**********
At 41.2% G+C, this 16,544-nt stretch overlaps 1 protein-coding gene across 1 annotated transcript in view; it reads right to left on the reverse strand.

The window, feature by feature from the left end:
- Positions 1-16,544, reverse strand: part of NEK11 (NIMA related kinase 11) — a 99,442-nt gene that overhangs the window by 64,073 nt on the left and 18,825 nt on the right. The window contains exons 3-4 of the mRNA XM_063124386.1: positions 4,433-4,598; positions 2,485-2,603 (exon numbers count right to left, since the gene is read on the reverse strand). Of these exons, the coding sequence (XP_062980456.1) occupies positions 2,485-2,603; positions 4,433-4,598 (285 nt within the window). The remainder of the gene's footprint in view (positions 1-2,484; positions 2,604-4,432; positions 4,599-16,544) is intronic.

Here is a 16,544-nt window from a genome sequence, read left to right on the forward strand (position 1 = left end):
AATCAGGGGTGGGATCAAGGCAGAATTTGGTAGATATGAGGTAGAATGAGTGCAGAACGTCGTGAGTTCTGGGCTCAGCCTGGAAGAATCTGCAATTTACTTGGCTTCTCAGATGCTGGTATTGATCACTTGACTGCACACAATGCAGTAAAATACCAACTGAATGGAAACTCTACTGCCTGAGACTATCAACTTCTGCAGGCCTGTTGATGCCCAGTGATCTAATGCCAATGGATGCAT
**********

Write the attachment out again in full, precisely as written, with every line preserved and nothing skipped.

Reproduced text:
At 41.2% G+C, this 16,544-nt stretch overlaps 1 protein-coding gene across 1 annotated transcript in view; it reads right to left on the reverse strand.

The window, feature by feature from the left end:
- Positions 1-16,544, reverse strand: part of NEK11 (NIMA related kinase 11) — a 99,442-nt gene that overhangs the window by 64,073 nt on the left and 18,825 nt on the right. The window contains exons 3-4 of the mRNA XM_063124386.1: positions 4,433-4,598; positions 2,485-2,603 (exon numbers count right to left, since the gene is read on the reverse strand). Of these exons, the coding sequence (XP_062980456.1) occupies positions 2,485-2,603; positions 4,433-4,598 (285 nt within the window). The remainder of the gene's footprint in view (positions 1-2,484; positions 2,604-4,432; positions 4,599-16,544) is intronic.

Here is a 16,544-nt window from a genome sequence, read left to right on the forward strand (position 1 = left end):
AATCAGGGGTGGGATCAAGGCAGAATTTGGTAGATATGAGGTAGAATGAGTGCAGAACGTCGTGAGTTCTGGGCTCAGCCTGGAAGAATCTGCAATTTACTTGGCTTCTCAGATGCTGGTATTGATCACTTGACTGCACACAATGCAGTAAAATACCAACTGAATGGAAACTCTACTGCCTGAGACTATCAACTTCTGCAGGCCTGTTGATGCCCAGTGATCTAATGCCAATGGATGCAT